The Texas House of Representatives approved a resolution (SJR 2) on Thursday requesting that the United States Congress call a new constitutional convention — the first since the Constitutional Convention of 1787 that resulted in the drafting of the current US Constitution to replace the then-in-operation Articles of Confederation. The state Senate had already approved a constitutional convention resolution, and Texas Governor Greg Abbott, in a Thursday statement, indicated his support.
It is not just the Texas government that is requesting a new constitutional convention. Jonathan Tilove reported Thursday at the Austin American-Statesman that ten other states have made requests similar to the Texas request that Congress call a constitutional convention to propose an amendment or amendments related to a few particular listed goals. The number is higher for state legislatures requesting a constitutional convention to propose a US balanced budget amendment.
If two-thirds of the states (34 states) propose a new constitutional convention, then the process stated in Article V of the US Constitution could bring into being a constitutional convention. Here is what Article V says regarding the matter:
The Congress, … on the Application of the Legislatures of two thirds of the several States, shall call a Convention for proposing Amendments, which … shall be valid to all Intents and Purposes, as Part of this Constitution, when ratified by the Legislatures of three fourths of the several States, or by Conventions in three fourths thereof, as the one or the other Mode of Ratification may be proposed by the Congress; Provided that … no State, without its Consent, shall be deprived of its equal Suffrage in the Senate.
Article V leaves some important details undefined. Among those details are who participates in a constitutional convention called by Congress and under what rules that constitutional convention would operate. Similar questions would need to be answered regarding state conventions should Congress choose conventions in states as the means to determine if the US constitutional convention’s proposals are ratified. In its call for the constitutional convention, Congress would likely fill in these gaps.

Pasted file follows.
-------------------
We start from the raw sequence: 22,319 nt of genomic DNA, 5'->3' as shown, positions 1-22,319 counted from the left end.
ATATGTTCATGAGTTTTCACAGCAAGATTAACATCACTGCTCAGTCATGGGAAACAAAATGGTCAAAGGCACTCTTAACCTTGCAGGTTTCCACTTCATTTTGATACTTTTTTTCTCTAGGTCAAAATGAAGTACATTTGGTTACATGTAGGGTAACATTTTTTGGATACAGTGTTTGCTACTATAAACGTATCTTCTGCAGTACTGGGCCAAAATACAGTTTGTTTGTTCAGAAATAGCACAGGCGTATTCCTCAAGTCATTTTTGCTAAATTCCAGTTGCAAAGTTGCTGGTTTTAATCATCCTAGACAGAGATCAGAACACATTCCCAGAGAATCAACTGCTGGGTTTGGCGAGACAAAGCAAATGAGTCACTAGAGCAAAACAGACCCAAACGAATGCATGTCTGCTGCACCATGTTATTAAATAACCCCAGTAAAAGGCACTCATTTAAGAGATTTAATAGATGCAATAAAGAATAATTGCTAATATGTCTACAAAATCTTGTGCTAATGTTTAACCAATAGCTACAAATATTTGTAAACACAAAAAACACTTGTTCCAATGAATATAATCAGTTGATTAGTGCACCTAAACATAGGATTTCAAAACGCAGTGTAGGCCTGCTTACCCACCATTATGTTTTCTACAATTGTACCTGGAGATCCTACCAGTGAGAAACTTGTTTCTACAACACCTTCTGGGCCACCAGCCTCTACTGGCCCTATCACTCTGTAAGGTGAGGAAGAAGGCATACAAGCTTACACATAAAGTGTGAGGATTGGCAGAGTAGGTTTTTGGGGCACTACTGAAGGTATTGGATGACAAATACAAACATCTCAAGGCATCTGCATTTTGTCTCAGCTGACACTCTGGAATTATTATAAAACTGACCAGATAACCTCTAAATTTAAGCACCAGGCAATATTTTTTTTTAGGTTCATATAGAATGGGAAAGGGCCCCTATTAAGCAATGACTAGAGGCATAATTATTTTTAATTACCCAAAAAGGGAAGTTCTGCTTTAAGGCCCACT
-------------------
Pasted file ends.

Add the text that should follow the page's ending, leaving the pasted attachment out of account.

Note also that, despite the Texas resolution stating that the constitutional convention it seeks would meet “for the limited purpose of proposing one or more amendments to the constitution to impose fiscal restraints on the federal government, to limit the power and jurisdiction of the federal government, and to limit the terms of office of federal officials and members of Congress,” Article V recognizes no such restraints on a constitutional convention. Instead, Article V just says a constitutional convention would meet for the purpose of “proposing Amendments.” Article V could thus be interpreted as empowering the constitutional convention, once it exists, to ignore any limitations on the constitutional convention’s deliberations and proposals stated in states’ resolutions, as well as any such limitations Congress may attempt to impose
Maybe the US House and Senate would just name their members or some subgroup of Congress members as the constitutional convention delegates. Maybe the Congress would cut out the middlemen and appoint special interests’ agents as delegates.
Congress could leave delegates selection to states. If Congress did not, maybe some states would sue.
If the delegates were elected by popular vote, would there be much reason to expect that the American people, in an election of constitutional convention delegates, would choose people much different than they choose in other elections?
No matter how delegates end up being selected, expect to see Sens. Mitch McConnell (R-KY) and Chuck Schumer (D-NY) and Reps. Paul Ryan (R-WI) and Nancy Pelosi (D-CA), or other people with similar views, as delegates hashing out how to “improve” or replace the US Constitution.
And replacing the constitution, including the Bill of Rights and other amendments, may be what delegates at a new constitutional convention propose. The 1787 Constitutional Convention, though purportedly intended initially to suggest some changes to the Articles of Confederation, proposed replacing the Articles of Confederation with the Constitution. Something similar could happen at a new constitutional convention.
Reprinted with permission from the Ron Paul Institute for Peace and Prosperity.